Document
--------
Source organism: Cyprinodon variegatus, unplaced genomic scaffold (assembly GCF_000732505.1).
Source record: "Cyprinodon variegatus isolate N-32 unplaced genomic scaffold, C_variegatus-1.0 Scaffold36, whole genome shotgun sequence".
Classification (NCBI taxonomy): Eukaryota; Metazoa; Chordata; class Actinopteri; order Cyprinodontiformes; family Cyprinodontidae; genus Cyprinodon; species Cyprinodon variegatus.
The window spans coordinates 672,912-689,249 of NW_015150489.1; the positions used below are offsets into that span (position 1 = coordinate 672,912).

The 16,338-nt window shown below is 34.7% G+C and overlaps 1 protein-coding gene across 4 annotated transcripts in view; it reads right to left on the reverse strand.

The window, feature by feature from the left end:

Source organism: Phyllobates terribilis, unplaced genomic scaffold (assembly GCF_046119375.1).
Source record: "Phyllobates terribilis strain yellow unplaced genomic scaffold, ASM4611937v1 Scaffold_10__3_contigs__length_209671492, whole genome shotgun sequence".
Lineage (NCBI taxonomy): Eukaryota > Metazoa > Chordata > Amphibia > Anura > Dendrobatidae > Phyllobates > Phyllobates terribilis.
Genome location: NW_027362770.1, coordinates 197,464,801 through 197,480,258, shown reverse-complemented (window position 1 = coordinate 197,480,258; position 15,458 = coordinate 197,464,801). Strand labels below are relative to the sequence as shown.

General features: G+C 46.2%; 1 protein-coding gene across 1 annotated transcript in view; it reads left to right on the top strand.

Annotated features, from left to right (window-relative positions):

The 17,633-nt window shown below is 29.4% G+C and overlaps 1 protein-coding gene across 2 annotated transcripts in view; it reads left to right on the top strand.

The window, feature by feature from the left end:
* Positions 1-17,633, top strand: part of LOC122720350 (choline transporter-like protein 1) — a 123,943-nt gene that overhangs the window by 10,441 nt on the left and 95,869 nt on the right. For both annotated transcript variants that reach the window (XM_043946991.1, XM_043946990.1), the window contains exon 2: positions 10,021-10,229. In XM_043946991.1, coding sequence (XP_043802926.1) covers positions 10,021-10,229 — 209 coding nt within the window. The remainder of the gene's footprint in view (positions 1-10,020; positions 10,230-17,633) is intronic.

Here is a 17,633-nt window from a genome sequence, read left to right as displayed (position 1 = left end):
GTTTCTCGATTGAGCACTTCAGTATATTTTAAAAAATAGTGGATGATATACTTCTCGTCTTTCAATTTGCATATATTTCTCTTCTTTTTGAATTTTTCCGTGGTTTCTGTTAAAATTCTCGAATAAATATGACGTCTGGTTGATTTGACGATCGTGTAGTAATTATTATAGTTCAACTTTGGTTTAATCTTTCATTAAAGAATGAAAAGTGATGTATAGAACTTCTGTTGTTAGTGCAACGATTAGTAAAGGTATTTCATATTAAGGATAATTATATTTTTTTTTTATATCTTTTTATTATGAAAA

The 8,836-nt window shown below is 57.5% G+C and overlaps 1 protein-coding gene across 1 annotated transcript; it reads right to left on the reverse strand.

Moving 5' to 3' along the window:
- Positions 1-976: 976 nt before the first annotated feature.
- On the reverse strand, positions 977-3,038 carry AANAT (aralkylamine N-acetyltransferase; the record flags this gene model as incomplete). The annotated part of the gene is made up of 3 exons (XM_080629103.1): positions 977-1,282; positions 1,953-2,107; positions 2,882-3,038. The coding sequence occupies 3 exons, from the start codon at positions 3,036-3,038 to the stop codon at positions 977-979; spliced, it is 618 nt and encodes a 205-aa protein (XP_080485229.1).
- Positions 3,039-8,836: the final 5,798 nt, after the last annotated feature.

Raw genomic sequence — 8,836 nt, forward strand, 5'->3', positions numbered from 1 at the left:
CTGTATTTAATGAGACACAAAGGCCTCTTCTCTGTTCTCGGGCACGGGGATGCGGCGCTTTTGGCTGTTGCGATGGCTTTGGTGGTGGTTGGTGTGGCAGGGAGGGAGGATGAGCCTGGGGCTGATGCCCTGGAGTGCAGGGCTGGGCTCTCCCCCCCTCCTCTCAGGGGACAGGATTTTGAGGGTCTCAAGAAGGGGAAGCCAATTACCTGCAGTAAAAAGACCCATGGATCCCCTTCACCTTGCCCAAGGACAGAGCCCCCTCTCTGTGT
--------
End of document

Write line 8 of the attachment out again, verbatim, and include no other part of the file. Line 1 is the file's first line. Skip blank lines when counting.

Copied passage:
Source record: "Phyllobates terribilis strain yellow unplaced genomic scaffold, ASM4611937v1 Scaffold_10__3_contigs__length_209671492, whole genome shotgun sequence".